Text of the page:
What did I buy besides the Liu Bao?  I had a good time sampling many new pu erh.  Many of the new pu erh tea are now processed differently.  The tea tasted lighter and greener. I managed to buy some traditional old Xiaguan tea that were strong, aromatic and has a smoky characteristic. Such old tea, if new was difficult to drink and had to be stored away for some time.  I suppose I am old fashioned.  I like my tea strong and aromatic with some age in the tea. Some of these tea I had bought, are about 15 years or older, stored in Malaysia and in my opinion is now only ready to drink. I am happy. 


Monday, May 30, 2022

The Price Of Tea


I thought we would emerged into a better place after more than 2 years of covid pandemic.   However, as of today, I do not think we are in a better or happier place.  There is a war in Europe and there are people worldwide who are still waiting to be vaccinated.  

Things are getting expensive and may be even more expensive for the rest of the year.  Call it whatever you want; inflation, stagflation or recession. If you are spending $2000 a month, you will continue to spend $2000 a month except that this money now will get you less things.  You  have to provide  a bigger allocation to essentials like food and gas. I was told by my American tea buddy that gas is now 5 bucks a gallon. I am not laughing, it is expensive over here in Singapore as well. Everything is expensive. 

How about Chinese tea?  Yes, Chinese tea is getting expensive too. Labour and production costs have gone up. My tea distributor friends in Guangzhou had confirmed that new tea this year will be more expensive than tea last year.  Not surprising.  Yes, a 1-2 year old pu erh tea cake may be cheaper than a current year tea cake.  Older pu erh tea is more desirable to many tea drinker and collectors. Now it is technically cheaper. But......the costs of freight is getting astronomically high due to the high cost of fuel. So. Chinese tea overall will be expensive.  Time to drink more from our tea stash. This is the 'rainy day' for us.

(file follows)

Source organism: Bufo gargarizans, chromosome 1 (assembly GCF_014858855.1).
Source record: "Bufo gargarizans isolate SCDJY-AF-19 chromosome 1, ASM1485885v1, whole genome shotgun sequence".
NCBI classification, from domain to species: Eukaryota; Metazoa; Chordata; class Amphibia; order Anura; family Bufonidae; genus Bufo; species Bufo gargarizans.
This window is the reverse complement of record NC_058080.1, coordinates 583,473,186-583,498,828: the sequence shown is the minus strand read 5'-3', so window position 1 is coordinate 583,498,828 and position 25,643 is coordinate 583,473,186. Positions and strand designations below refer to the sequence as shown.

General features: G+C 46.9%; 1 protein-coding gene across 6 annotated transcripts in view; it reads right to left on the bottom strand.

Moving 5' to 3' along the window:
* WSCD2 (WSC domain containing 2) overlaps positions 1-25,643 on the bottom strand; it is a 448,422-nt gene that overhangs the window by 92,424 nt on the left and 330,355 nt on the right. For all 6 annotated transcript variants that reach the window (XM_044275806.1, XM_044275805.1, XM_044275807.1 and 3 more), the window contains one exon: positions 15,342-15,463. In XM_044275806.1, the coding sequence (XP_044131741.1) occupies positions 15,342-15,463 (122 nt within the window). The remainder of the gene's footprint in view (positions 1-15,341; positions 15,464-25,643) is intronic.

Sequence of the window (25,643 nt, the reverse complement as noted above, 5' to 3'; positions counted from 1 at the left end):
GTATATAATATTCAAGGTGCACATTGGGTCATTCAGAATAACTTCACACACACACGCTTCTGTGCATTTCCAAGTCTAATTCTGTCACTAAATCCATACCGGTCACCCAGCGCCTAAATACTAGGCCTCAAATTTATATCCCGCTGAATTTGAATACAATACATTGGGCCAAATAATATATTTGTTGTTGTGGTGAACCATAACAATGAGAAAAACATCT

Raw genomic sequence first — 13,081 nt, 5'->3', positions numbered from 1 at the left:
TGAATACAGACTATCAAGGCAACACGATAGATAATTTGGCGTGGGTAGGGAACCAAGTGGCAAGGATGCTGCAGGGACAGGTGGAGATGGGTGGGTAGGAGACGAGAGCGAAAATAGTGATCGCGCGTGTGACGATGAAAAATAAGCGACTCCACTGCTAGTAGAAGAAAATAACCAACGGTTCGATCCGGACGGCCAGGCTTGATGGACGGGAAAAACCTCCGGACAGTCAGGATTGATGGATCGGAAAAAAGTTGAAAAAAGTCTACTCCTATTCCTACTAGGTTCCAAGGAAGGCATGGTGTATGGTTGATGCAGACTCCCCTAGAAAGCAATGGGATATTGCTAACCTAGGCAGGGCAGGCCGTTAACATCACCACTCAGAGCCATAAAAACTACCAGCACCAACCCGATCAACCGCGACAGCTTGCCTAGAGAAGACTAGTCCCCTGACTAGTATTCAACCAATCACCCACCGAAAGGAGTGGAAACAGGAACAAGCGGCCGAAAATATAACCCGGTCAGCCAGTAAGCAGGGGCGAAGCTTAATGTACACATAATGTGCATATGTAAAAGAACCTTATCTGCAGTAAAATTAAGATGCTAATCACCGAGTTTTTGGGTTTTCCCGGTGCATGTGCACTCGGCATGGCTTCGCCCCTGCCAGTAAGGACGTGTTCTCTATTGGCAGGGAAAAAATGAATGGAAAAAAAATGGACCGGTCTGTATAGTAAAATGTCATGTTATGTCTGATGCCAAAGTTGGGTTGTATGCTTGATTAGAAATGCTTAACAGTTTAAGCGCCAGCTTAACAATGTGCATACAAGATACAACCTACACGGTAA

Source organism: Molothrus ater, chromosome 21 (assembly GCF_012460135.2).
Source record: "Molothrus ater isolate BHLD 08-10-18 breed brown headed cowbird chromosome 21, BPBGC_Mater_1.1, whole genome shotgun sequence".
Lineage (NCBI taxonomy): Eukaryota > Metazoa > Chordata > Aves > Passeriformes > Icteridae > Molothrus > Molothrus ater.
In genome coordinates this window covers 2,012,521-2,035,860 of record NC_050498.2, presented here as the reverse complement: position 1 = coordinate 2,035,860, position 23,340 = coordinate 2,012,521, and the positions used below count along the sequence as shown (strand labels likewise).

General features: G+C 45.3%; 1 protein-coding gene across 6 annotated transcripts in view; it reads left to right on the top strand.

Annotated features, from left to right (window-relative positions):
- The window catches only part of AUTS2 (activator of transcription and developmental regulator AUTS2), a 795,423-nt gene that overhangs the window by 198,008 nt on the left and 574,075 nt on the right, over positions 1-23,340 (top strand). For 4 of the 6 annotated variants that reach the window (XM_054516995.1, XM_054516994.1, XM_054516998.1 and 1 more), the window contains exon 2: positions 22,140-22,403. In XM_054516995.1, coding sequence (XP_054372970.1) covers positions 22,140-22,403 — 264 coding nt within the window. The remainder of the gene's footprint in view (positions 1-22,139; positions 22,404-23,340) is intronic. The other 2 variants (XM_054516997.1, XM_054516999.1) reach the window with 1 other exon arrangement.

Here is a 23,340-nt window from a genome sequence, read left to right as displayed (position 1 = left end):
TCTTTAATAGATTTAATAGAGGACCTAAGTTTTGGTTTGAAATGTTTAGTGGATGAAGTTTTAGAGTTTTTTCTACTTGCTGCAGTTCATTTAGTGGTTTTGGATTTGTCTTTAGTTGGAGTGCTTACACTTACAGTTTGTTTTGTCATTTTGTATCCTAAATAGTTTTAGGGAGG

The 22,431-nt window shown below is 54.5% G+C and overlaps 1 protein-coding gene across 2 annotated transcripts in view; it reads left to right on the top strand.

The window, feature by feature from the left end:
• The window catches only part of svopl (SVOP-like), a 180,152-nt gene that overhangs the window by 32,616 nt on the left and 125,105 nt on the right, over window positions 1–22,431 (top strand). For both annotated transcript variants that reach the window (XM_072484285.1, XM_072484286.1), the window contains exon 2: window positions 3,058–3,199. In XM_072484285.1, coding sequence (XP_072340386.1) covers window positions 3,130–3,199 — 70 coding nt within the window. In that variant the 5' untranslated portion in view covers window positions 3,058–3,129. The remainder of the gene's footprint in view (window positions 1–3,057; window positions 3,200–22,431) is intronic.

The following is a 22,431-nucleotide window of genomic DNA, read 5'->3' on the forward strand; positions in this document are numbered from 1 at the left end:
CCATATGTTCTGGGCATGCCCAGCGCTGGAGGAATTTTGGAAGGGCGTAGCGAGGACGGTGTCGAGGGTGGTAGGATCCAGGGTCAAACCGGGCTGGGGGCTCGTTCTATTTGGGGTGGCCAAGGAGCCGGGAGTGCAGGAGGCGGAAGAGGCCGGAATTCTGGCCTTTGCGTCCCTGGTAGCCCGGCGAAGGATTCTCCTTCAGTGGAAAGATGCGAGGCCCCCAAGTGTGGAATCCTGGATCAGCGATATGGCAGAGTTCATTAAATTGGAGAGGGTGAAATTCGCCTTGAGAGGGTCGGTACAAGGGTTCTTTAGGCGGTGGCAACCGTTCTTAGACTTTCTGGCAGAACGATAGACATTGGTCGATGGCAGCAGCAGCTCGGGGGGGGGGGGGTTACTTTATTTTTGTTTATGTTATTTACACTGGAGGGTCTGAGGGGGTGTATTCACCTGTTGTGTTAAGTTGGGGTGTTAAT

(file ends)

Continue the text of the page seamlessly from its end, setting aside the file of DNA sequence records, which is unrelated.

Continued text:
Pray for peace.     

Sunday, May 8, 2022

2003 Langhe Raw Pu erh Tuo


This is an almost 20 year year old raw pu erh tuo.  This tea is a Singapore stored tea. 

In spite of the hot and humid climate this tea has only shown only some mellowness.  This tea is an extremely strong tea. I had thoughts that this tea would be mellow and smooth after almost 20 years of storage but No!.  This tea still has bitterness with an astringent bite in the aftertaste.  I have drank many old pu erh of this age.  Most of the tea would had demonstrated a nice mellowness; reduced smokiness like a wisp of smoke, less harshness and quite easy to drink......but this tea is strong and bold after 20 years.  Hair curling experience. I like.

But I digress.....I had blogged about newer pu erh tea.  Many of these tea are ready to drink or 'can drink now'. I suspect this is due to a change of pu erh tea processing that made the new pu erh tea less harsh or less astringent. The newer tea now almost taste like a fresh green tea.  Yes, even with a sweet and pleasant aftertaste. It is quite enjoyable. Like the famous saying 'same same but different'. I had stated that I am unsure how this new tea will age but I dare say that it cannot be stronger in taste and aroma than it it is now. A tea cannot be stronger taste after storage. There will be some mellowing out of flavours after storage. I can Imagine that the 2003 Langhe was very difficult to drink when new.  Just my 2 cents of thoughts. 

Back to my hair curling 2003 Langhe tea. 

Tuesday, April 19, 2022

Pink Dayi


I had blogged about this tea in 2016 (link).   This tea was sold by Taetea (aka Dayi) without wrappers to Taiwan but was accidentally shipped to the Malaysian distributor instead. This tea is estimated to be produced in 2003.

I liked this tea and had bought quite a fair bit of this tea before it was sold out.